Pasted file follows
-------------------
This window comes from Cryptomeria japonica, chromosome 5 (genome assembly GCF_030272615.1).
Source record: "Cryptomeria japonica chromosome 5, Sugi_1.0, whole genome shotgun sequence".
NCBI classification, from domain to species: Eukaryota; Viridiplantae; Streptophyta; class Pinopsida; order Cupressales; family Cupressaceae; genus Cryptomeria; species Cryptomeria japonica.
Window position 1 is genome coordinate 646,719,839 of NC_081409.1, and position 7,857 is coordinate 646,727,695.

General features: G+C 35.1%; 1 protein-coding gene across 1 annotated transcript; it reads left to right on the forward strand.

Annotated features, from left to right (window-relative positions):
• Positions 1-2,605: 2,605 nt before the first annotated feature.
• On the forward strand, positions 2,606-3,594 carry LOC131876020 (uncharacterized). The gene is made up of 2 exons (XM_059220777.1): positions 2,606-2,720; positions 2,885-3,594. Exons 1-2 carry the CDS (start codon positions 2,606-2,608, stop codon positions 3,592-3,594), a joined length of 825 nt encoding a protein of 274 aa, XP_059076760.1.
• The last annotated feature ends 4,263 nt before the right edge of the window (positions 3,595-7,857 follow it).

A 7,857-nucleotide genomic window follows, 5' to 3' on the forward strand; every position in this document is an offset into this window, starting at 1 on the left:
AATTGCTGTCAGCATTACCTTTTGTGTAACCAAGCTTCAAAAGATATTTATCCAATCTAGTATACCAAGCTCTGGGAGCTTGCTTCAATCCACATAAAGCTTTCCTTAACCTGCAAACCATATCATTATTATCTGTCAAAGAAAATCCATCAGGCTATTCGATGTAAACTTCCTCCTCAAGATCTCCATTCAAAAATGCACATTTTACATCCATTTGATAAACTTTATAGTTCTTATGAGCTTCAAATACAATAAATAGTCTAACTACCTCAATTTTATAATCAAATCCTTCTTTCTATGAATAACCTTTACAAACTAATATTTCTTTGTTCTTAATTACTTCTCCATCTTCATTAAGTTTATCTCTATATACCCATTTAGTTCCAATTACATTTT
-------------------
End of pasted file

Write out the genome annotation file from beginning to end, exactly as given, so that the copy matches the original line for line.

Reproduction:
This window comes from Cryptomeria japonica, chromosome 5 (genome assembly GCF_030272615.1).
Source record: "Cryptomeria japonica chromosome 5, Sugi_1.0, whole genome shotgun sequence".
NCBI classification, from domain to species: Eukaryota; Viridiplantae; Streptophyta; class Pinopsida; order Cupressales; family Cupressaceae; genus Cryptomeria; species Cryptomeria japonica.
Window position 1 is genome coordinate 646,719,839 of NC_081409.1, and position 7,857 is coordinate 646,727,695.

General features: G+C 35.1%; 1 protein-coding gene across 1 annotated transcript; it reads left to right on the forward strand.

Annotated features, from left to right (window-relative positions):
• Positions 1-2,605: 2,605 nt before the first annotated feature.
• On the forward strand, positions 2,606-3,594 carry LOC131876020 (uncharacterized). The gene is made up of 2 exons (XM_059220777.1): positions 2,606-2,720; positions 2,885-3,594. Exons 1-2 carry the CDS (start codon positions 2,606-2,608, stop codon positions 3,592-3,594), a joined length of 825 nt encoding a protein of 274 aa, XP_059076760.1.
• The last annotated feature ends 4,263 nt before the right edge of the window (positions 3,595-7,857 follow it).

A 7,857-nucleotide genomic window follows, 5' to 3' on the forward strand; every position in this document is an offset into this window, starting at 1 on the left:
AATTGCTGTCAGCATTACCTTTTGTGTAACCAAGCTTCAAAAGATATTTATCCAATCTAGTATACCAAGCTCTGGGAGCTTGCTTCAATCCACATAAAGCTTTCCTTAACCTGCAAACCATATCATTATTATCTGTCAAAGAAAATCCATCAGGCTATTCGATGTAAACTTCCTCCTCAAGATCTCCATTCAAAAATGCACATTTTACATCCATTTGATAAACTTTATAGTTCTTATGAGCTTCAAATACAATAAATAGTCTAACTACCTCAATTTTATAATCAAATCCTTCTTTCTATGAATAACCTTTACAAACTAATATTTCTTTGTTCTTAATTACTTCTCCATCTTCATTAAGTTTATCTCTATATACCCATTTAGTTCCAATTACATTTT